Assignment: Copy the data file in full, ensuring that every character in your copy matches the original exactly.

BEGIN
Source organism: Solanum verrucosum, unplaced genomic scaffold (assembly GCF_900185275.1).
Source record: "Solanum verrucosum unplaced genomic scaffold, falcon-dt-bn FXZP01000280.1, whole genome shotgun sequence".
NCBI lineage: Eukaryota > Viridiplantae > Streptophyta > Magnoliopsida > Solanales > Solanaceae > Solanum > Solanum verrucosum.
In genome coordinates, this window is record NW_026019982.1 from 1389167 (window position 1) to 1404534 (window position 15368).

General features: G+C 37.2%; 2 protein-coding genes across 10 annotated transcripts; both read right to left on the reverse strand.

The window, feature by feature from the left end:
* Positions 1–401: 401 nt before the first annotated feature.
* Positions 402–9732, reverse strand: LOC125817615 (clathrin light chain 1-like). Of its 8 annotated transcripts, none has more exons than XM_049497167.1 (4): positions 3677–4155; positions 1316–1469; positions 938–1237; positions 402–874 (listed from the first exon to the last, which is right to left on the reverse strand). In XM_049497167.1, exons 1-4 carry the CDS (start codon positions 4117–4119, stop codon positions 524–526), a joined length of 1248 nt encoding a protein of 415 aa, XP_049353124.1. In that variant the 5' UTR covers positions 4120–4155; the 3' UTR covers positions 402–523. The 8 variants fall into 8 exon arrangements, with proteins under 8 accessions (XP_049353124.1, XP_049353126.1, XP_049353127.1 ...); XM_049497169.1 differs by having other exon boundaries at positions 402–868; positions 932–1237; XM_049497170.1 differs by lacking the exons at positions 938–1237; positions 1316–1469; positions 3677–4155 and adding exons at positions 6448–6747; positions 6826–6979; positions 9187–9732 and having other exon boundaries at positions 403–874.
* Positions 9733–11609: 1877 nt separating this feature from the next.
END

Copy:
Source organism: Solanum verrucosum, unplaced genomic scaffold (assembly GCF_900185275.1).
Source record: "Solanum verrucosum unplaced genomic scaffold, falcon-dt-bn FXZP01000280.1, whole genome shotgun sequence".
NCBI lineage: Eukaryota > Viridiplantae > Streptophyta > Magnoliopsida > Solanales > Solanaceae > Solanum > Solanum verrucosum.
In genome coordinates, this window is record NW_026019982.1 from 1389167 (window position 1) to 1404534 (window position 15368).

General features: G+C 37.2%; 2 protein-coding genes across 10 annotated transcripts; both read right to left on the reverse strand.

The window, feature by feature from the left end:
* Positions 1–401: 401 nt before the first annotated feature.
* Positions 402–9732, reverse strand: LOC125817615 (clathrin light chain 1-like). Of its 8 annotated transcripts, none has more exons than XM_049497167.1 (4): positions 3677–4155; positions 1316–1469; positions 938–1237; positions 402–874 (listed from the first exon to the last, which is right to left on the reverse strand). In XM_049497167.1, exons 1-4 carry the CDS (start codon positions 4117–4119, stop codon positions 524–526), a joined length of 1248 nt encoding a protein of 415 aa, XP_049353124.1. In that variant the 5' UTR covers positions 4120–4155; the 3' UTR covers positions 402–523. The 8 variants fall into 8 exon arrangements, with proteins under 8 accessions (XP_049353124.1, XP_049353126.1, XP_049353127.1 ...); XM_049497169.1 differs by having other exon boundaries at positions 402–868; positions 932–1237; XM_049497170.1 differs by lacking the exons at positions 938–1237; positions 1316–1469; positions 3677–4155 and adding exons at positions 6448–6747; positions 6826–6979; positions 9187–9732 and having other exon boundaries at positions 403–874.
* Positions 9733–11609: 1877 nt separating this feature from the next.